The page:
Hardwood Floors & flooring

Blood Stain Removal and Other Tips for Cleaning Tough Blemishes

by Anita Alvarez

liquid stain removal

Blood stain removal is a daunting task, no matter what the surface. When blood settles into your clothing or carpet fibers, it's very difficult to remove. When it stains hardwood flooring, homeowners need to know how to quickly and resolutely remove it.

Blood Stains

When facing a blood stain on hardwood, consider a non-invasive method of removal: Use a cold, wet washcloth on the stain, and scrub the area very gently. Alternate using a dry washcloth as a gentle abrasive tool for dislodging flecks of the stain if it dries. Repeat with the wet washcloth, scrubbing back and forth, then using the dry cloth until you're stain-free.

If this process doesn't work, re-wet your washcloth and include a natural cleaner, which is often just enough without leaving a residue. Scrub the area again, rinse the area with a clean washcloth and then repeat with your cleaner. Dry the area with a third washcloth.

Deep Blood Stains

For more stubborn stains, continue with a third step. Using #000 steel wool, very gently move your fine bristles over the blemished area. Be careful with your force, as the first couple of passes over the stain may be enough to remove the blood without damaging the floor. Once the stain is gone, wipe the area with a damp cloth to remove leftover residue, and then dry it. If you do use some extra "umph" with your steel wool, and you damage the finish, you'll need to apply new finish or stain to the area as a final step.

If you suspect the blood has reached the grain of the wood, use bleach as a final precaution. Keep in mind that bleach will lighten the floor and create a discolored spot in its place, unless you're prepared to "paint" the area with a stain to match the rest of the floor. Then, simply seal up the area with polyurethane.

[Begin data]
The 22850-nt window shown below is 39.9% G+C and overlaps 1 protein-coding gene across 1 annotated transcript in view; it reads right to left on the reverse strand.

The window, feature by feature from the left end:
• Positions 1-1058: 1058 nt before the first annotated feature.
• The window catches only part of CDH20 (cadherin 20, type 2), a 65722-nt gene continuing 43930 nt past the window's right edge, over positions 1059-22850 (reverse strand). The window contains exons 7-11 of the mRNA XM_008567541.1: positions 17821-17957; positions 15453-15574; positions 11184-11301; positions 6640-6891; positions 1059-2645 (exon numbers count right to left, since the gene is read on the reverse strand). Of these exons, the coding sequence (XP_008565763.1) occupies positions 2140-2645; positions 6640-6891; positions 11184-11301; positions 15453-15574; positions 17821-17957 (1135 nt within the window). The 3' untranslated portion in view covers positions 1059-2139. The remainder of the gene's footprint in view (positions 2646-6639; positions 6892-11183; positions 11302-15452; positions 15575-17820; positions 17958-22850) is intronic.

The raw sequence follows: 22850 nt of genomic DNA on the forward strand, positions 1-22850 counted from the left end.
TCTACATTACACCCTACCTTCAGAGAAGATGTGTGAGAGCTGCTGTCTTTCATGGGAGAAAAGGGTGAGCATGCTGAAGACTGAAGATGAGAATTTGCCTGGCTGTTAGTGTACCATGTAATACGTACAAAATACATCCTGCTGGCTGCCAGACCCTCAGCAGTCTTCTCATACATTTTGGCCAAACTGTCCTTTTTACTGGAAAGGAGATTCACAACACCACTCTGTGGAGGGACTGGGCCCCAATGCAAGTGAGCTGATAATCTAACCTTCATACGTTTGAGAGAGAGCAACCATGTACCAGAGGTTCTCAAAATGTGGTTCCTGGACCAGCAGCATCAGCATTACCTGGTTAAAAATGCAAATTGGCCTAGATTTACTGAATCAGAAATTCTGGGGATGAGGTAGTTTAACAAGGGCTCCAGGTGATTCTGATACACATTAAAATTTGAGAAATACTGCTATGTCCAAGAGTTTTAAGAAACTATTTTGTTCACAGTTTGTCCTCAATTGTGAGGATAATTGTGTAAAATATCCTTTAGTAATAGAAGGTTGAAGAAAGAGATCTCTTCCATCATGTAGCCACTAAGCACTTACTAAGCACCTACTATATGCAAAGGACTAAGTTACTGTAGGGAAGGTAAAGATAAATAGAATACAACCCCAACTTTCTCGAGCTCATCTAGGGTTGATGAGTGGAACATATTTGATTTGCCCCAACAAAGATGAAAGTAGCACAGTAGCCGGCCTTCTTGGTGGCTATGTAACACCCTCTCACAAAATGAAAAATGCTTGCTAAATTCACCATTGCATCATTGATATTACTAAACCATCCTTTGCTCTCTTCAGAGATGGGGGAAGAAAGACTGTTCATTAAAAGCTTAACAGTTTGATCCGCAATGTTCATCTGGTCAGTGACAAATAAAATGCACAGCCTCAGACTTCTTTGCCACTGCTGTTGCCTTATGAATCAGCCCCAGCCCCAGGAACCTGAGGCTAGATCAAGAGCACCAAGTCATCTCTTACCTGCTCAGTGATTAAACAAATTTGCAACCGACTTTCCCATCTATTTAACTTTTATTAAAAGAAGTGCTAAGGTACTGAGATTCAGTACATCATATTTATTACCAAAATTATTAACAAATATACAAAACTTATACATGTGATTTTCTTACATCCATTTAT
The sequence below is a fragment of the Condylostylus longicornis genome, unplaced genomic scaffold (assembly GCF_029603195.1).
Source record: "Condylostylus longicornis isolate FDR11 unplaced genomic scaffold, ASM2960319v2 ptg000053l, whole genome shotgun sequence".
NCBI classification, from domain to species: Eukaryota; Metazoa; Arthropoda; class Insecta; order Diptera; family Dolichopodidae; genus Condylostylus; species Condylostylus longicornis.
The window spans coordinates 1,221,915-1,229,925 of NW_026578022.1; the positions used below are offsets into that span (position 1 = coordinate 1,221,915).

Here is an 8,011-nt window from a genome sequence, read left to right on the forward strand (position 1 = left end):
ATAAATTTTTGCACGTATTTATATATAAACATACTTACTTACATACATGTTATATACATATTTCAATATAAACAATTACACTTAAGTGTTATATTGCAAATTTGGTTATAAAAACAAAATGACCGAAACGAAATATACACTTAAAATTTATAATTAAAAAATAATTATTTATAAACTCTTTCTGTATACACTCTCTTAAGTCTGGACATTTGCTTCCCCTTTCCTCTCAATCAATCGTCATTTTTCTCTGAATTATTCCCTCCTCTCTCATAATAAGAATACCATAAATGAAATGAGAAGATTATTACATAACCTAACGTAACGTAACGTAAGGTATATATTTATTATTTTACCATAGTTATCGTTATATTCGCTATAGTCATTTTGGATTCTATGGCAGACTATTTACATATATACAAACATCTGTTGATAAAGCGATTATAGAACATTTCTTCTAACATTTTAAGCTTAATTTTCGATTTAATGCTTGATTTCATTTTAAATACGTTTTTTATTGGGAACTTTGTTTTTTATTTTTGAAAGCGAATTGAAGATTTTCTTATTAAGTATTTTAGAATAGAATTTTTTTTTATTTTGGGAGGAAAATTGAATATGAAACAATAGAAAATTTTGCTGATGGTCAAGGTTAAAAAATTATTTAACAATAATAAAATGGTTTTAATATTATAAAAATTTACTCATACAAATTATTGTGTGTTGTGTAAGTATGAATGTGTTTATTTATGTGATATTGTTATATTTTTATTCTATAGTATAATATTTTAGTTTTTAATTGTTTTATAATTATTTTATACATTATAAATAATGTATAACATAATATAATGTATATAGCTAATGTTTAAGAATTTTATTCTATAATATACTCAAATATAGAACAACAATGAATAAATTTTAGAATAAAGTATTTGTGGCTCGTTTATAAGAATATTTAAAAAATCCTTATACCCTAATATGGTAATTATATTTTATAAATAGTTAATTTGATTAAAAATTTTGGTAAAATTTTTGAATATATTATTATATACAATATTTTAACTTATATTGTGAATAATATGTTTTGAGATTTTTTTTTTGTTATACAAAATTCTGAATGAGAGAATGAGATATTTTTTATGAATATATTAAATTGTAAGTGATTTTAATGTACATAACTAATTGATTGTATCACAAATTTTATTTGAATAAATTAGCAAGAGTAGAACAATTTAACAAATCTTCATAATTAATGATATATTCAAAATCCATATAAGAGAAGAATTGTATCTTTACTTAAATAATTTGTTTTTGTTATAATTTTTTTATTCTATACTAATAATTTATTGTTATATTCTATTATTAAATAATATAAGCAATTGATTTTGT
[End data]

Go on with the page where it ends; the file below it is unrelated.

Urine Stains

In addition to blood stain removal, you may need to deal with other types of stains as well. The best way to remove urine left by your pet or baby, for example, involves refinishing the floors. Why? Urine may not be as thick as blood, but it's acidic, allowing it to access deep layers of wood grain and cause black stains. Nonetheless, it is possible to partially remove the stain with an enzyme-based cleaner mixed with water. Pour or spray the solution on the stain and let it sit overnight, or at least eight hours.

As always, it's important to follow the manufacturer's directions on the cleaner you purchase. Once you're satisfied, apply floor wax or stain to protect the area.

Other Stains

From wine to ink, there are numerous other opportunities for your floor to take in liquid. For wine stains, according to SFGate, try white vinegar. Paint can often come up with water and detergent, whereas ink usually requires a wet rag and a strong, over-the-counter cleaner.

Blood stain removal is distinct from urine or a daily beverage, but these tips should cater to the most common stains you may have to confront. However prone to stains your floors may be, keep it in good condition by using a safe, natural product every week.

This article was brought to you by Colgate-Palmolive Company, the makers of Murphy® Oil Soap. The views and opinions expressed by the author do not reflect the position of the Colgate-Palmolive Company.